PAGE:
by Charnell Peters
I’m a little creepy sometimes, and my friends and family are not afraid to tell me. Although I think it should be socially acceptable to stand very close to strangers and listen in on their conversations, it’s not. And as much as I wish the act of intently observing didn’t conjure the same images as “stalker” and “creep,” I know it does. That being said, all writers should be above average on the creepy scale, because we have to purposefully observe the world around us in order to create.
What have I observed this week? I noticed a young woman holding back tears pull her jacket above her nose to cover her face. I noticed a mother who was walking quickly, slow down to let her toddler catch up. I noticed a classmate organize desks before the professor came in. I observed four people in front of computers, so rushed that they sat down with backpacks on or stood up the entire time to print papers before class.
Are these huge things? No. I can’t build an entire plot or an entire character with just one of these observations, but I can use these observations to strengthen my writing and tell a truer story by applying them to the characters and the worlds I’m building.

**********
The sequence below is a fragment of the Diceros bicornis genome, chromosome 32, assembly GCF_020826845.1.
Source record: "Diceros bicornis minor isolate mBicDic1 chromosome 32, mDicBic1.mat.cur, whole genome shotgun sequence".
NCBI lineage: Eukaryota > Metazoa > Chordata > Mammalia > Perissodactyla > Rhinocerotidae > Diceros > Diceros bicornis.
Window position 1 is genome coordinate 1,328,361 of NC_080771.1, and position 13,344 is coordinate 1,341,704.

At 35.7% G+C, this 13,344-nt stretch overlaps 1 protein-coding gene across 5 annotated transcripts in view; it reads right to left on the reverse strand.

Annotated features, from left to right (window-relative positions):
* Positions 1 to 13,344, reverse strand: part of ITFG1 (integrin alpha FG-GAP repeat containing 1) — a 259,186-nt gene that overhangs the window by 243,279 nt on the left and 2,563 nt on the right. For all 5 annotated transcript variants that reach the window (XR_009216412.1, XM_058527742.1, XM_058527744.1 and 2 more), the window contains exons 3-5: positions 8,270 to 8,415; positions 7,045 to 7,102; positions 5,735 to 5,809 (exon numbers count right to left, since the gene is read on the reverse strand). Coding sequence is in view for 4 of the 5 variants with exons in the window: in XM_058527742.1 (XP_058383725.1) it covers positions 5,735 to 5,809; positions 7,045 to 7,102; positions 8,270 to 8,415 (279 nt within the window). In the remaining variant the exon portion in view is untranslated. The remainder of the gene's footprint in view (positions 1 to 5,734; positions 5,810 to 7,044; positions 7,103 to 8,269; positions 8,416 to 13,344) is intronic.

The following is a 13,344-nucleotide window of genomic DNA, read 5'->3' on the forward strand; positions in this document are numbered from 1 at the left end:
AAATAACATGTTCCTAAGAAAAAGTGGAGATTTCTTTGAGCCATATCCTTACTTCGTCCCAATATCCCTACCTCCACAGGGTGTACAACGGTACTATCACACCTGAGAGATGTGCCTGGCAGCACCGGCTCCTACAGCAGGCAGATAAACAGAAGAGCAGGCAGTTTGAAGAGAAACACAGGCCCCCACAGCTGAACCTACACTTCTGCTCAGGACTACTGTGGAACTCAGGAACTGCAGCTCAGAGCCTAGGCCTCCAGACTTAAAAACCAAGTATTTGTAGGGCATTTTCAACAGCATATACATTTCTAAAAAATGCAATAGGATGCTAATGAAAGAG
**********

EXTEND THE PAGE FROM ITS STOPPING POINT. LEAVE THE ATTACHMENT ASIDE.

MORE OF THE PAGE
Just like writers must read, not just as readers but as writers, we must also observe like writers, paying attention to the senses that are being employed, understanding our observations in a narrative arc, and honoring our observations like we must honor stories.
So go ahead, eavesdrop on that conversation. Look occupied in a store while watching a couple or a family interact. Take a good look at a cashier at work or the people in line behind you, the pharmacist or the server.
Actively store up the information you take in, and see how it affects your writing. There will probably be more details, more realistic dialogue, better setting, fitting gestures, and appropriate expressions. We observe these occurrences every day, and we can use them to our advantage. Our world is the biggest tool we have as writers, and keenly observing it is essential to creating works that others can recognize, relate to, and enjoy.
Charnell Peters is this year’s Art of Writing co-moderator.